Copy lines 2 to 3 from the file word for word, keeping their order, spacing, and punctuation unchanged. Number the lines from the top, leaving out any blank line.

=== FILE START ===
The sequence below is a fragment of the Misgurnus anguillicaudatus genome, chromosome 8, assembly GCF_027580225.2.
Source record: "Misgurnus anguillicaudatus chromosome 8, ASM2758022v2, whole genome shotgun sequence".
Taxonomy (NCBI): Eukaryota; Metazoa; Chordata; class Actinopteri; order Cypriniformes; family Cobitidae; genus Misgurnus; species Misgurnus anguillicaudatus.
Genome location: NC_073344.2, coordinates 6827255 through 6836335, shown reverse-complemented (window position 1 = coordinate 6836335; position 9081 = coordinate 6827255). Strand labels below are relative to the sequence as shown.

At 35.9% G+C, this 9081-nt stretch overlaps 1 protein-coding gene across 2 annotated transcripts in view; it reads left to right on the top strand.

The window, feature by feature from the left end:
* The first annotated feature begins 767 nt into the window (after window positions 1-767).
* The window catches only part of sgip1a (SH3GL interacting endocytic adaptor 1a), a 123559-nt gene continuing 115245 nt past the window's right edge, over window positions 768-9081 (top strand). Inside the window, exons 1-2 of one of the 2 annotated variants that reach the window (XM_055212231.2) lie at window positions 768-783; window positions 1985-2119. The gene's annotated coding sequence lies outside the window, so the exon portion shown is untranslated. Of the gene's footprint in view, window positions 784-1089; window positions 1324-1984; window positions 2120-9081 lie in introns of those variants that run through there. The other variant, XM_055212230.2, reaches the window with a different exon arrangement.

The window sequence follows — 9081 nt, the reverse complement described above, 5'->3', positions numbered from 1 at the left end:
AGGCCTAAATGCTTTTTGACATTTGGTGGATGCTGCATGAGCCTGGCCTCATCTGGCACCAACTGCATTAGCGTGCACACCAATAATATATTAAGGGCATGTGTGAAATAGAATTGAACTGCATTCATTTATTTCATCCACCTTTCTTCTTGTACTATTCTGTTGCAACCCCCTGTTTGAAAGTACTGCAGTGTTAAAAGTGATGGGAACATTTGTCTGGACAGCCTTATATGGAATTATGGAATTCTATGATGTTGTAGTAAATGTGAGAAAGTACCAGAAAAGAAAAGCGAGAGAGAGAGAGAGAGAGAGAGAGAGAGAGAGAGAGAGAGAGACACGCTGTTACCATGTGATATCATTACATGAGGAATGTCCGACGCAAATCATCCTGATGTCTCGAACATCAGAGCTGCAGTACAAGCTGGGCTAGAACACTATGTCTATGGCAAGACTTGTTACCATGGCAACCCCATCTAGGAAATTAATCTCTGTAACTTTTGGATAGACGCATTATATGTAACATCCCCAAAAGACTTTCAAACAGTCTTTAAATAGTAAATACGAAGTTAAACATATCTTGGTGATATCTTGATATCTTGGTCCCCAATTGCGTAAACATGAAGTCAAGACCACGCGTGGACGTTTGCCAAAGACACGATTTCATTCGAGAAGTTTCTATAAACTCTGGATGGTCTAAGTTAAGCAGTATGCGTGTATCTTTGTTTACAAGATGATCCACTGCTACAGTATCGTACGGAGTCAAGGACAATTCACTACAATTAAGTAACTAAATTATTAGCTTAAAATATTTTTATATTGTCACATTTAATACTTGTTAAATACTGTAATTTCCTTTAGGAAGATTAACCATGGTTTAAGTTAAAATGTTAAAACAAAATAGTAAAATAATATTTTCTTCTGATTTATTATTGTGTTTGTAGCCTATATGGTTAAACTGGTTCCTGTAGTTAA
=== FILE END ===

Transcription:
Source record: "Misgurnus anguillicaudatus chromosome 8, ASM2758022v2, whole genome shotgun sequence".
Taxonomy (NCBI): Eukaryota; Metazoa; Chordata; class Actinopteri; order Cypriniformes; family Cobitidae; genus Misgurnus; species Misgurnus anguillicaudatus.